Oh no, not again! You’re out and about somewhere when all of a sudden you feel that all-too-familiar stomach gurgle and flash of pain. You know the ones. When you feel like this you need to drop whatever you’re doing and find a restroom quickly!
If you’ve come across this article, presumably you are well familiar with what Crohn’s disease is and how it negatively affects your day-to-day life. And you might be wondering what you can do about it. While the symptoms can be debilitating, Crohn’s disease can be fairly manageable long term with various treatment options available.
Medicating Your Crohn’s
Most doctors will tell you that medication is the first line of treatment when getting your Crohn’s under control. If you have between mild to moderate symptoms of Crohn’s Disease, your doctor may prescribe aminosalicylates (5-ASA). They may not be super effective if your Crohn’s is in the small intestines, but they work well in the colon and can help by decreasing inflammation in the lining of your GI tract. Commonly prescribed 5-ASAs are: Sulfasalazine, Mesalamine, Olsalazine, and Balsalazide.
Additional help to calm down your disease may also be needed. In this case, Corticosteroids are given for cases of Crohn’s that are moderate to severe, and can help suppress your immune system. But keep in mind that this form of treatment has negative side effects: instead of only targeting the parts of your immune system that aren’t functioning as they should, it targets the entire immune system. This means that you have to take extra precautions when it comes to potential exposure to infectious diseases, so during Covid times (and especially during flu season or if you’re around children) you may want to ask your doctor what you can do to boost your immune response. Prednisone and Methylprednisolone are both types of Corticosteroids that may be prescribed, and they are available in both oral and rectal formats.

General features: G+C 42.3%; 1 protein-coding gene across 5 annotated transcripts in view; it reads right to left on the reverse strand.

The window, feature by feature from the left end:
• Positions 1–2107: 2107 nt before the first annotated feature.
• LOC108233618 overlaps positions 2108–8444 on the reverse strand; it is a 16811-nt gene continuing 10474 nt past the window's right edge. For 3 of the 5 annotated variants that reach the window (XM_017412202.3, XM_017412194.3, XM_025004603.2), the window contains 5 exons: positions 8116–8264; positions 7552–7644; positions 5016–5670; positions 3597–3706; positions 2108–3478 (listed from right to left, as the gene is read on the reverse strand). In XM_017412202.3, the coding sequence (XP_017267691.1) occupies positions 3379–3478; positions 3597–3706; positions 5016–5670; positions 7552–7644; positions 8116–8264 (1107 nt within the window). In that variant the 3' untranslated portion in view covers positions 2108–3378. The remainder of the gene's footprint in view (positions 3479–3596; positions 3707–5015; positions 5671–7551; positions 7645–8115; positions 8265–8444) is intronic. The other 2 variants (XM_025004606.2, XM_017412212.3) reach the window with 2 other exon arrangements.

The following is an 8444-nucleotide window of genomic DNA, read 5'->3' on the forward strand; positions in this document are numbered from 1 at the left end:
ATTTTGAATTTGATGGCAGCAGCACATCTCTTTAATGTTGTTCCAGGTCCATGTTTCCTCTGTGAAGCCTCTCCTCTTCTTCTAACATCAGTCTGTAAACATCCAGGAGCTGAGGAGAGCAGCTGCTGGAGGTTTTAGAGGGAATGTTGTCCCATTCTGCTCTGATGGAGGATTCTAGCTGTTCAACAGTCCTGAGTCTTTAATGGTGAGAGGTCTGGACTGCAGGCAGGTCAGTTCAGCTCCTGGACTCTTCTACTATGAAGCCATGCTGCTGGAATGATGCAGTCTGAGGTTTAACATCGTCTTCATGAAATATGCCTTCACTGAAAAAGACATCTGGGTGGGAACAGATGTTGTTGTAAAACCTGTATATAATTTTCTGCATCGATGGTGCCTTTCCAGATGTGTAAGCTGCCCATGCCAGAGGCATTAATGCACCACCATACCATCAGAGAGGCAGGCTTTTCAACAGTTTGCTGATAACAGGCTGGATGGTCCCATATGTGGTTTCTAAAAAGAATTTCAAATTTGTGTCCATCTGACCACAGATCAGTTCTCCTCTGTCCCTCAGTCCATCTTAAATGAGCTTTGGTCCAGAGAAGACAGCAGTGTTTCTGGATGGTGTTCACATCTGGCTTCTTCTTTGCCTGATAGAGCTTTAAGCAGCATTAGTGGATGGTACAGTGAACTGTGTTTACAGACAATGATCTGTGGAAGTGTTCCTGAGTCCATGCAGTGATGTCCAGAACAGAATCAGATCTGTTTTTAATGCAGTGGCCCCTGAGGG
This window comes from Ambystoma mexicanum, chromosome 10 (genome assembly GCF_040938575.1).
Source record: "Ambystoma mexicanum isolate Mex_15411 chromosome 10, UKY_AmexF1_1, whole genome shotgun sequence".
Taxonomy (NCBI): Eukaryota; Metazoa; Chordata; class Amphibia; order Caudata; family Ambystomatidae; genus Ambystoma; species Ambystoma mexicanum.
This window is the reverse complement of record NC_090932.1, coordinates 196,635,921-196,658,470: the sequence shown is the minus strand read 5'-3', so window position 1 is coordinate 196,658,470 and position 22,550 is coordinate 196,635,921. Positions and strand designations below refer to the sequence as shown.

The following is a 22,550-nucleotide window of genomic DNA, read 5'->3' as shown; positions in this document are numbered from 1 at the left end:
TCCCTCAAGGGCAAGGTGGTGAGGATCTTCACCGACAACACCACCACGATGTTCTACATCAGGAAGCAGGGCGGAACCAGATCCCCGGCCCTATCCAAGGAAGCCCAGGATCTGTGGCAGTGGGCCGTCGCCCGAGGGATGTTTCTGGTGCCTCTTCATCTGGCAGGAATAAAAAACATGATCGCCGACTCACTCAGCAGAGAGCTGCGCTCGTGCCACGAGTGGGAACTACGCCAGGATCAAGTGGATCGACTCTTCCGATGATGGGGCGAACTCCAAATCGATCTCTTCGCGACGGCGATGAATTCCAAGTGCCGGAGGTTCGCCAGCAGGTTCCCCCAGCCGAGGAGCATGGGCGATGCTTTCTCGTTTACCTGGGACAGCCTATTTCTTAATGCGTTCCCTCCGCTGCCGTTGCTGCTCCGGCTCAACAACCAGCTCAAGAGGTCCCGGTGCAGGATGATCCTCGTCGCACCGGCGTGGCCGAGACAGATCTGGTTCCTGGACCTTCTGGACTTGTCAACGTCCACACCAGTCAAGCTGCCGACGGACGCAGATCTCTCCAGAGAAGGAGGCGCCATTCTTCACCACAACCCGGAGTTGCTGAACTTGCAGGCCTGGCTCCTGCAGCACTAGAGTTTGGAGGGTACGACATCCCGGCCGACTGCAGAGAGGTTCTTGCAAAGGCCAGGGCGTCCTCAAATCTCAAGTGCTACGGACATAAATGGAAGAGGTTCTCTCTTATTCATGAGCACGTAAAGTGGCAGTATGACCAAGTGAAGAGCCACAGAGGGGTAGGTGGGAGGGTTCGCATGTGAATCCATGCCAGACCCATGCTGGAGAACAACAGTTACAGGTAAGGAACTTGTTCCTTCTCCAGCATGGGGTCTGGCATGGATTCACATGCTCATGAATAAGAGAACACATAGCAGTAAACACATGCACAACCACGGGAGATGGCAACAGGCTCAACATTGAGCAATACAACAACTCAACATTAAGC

Have you already been prescribed the first two classes of medications but find that they aren’t effective? Immunomodulators are your next option but be aware that they can take a few months to get working, so don’t give up on them so easily. This class of medication suppresses the immune system’s response so that it cannot continue to cause inflammation. Names to look out for are: Azathioprine, 6-mercaptopurine, Cyclosporine, and Tacrolimus.
Does this list seem overwhelming? Don’t despair! Your physician will go over all applicable medication options with you and discuss the positives and side effects of each one. They will then help you figure out the best course of treatment. You don’t have to do this alone.
Recommended Diet For Crohn’s Disease
There are many people who see success in treating their Crohn’s disease via a special diet. The first step in managing your diet is figuring out what, if any, foods seem to trigger symptoms. If you find them on your own, great! If not, your doctor or nutritionist may suggest that you try out the FODMAP diet. This is a rather strict elimination diet that can also be used for other bowel issues such as IBS. The goal of this diet is to reduce the consumption of foods that are not easily digested by the body. Avoiding foods like certain types of cruciferous vegetables (sorry cauliflower and cabbage, you’re off the list!), fermented foods such as kefir and yogurt (now is not the time to be trendy), honey, and certain members of the onion family can help manage symptoms such as gas, bloating, and constipation.
Other Steps To Treating Crohn’s Disease
If you’re someone who was just diagnosed or the diet hasn’t helped relieve your symptoms, another treatment option in the lineup is a variety of medications. Crohn’s disease is a specific form of inflammatory bowel disease, and as such, anti-inflammatory medications are given to reduce the inflammation that is causing your symptoms. At the same time, you may be prescribed other medications to help control your symptoms better. For instance, you may be recommended acetaminophen for pain, antibiotics if you have an infection, and something shorter term to control diarrhea. These are just a few of the medications that are available to help relieve symptoms, so work with your healthcare provider to find the medications that work best for you.
So you were helped by altering your diet and/or taking medications? Great! But some people are not. Or need additional treatments to help successfully manage their symptoms.
Next up in line is something called bowel rest. And it is exactly what it sounds like. Your doctor prescribes you a very specific diet to give your overworked bowels a rest, improve your nutrition, and reduce the inflammation in your bowels in a more targeted way. This may be done either at home or in a hospital and may involve either a feeding tube or specific injections. You may also be recommended a low-fiber diet to help control the size of your stools.
Eventually, you may wind up needing surgery despite previous attempts at intervention. Be aware that surgery will still not cure your Crohn’s disease completely, but instead it gives the surgeon a chance to remove the part of your digestive tract that was damaged and reconnect the healthy ones. You may experience some relief for a limited period of time.
Crohn’s disease may at first seem like a life sentence. But with a competent medical team, it can be very manageable for the long term.